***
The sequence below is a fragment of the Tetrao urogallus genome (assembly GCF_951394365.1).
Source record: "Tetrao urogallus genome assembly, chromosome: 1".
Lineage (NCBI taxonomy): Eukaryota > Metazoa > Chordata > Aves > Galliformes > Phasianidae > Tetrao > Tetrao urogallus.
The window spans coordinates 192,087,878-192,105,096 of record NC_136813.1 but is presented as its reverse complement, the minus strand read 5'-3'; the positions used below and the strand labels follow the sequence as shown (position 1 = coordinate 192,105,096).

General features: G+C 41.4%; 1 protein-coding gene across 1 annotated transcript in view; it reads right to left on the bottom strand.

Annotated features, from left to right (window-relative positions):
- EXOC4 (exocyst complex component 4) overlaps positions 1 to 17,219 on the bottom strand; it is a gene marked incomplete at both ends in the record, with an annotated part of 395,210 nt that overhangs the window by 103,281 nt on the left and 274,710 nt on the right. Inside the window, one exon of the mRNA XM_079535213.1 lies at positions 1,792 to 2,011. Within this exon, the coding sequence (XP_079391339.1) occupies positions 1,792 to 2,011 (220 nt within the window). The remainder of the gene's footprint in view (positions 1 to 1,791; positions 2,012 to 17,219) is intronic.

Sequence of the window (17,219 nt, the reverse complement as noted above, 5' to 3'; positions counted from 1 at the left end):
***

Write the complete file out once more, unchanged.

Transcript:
The sequence below is a fragment of the Tetrao urogallus genome (assembly GCF_951394365.1).
Source record: "Tetrao urogallus genome assembly, chromosome: 1".
Lineage (NCBI taxonomy): Eukaryota > Metazoa > Chordata > Aves > Galliformes > Phasianidae > Tetrao > Tetrao urogallus.
The window spans coordinates 192,087,878-192,105,096 of record NC_136813.1 but is presented as its reverse complement, the minus strand read 5'-3'; the positions used below and the strand labels follow the sequence as shown (position 1 = coordinate 192,105,096).

General features: G+C 41.4%; 1 protein-coding gene across 1 annotated transcript in view; it reads right to left on the bottom strand.

Annotated features, from left to right (window-relative positions):
- EXOC4 (exocyst complex component 4) overlaps positions 1 to 17,219 on the bottom strand; it is a gene marked incomplete at both ends in the record, with an annotated part of 395,210 nt that overhangs the window by 103,281 nt on the left and 274,710 nt on the right. Inside the window, one exon of the mRNA XM_079535213.1 lies at positions 1,792 to 2,011. Within this exon, the coding sequence (XP_079391339.1) occupies positions 1,792 to 2,011 (220 nt within the window). The remainder of the gene's footprint in view (positions 1 to 1,791; positions 2,012 to 17,219) is intronic.

Sequence of the window (17,219 nt, the reverse complement as noted above, 5' to 3'; positions counted from 1 at the left end):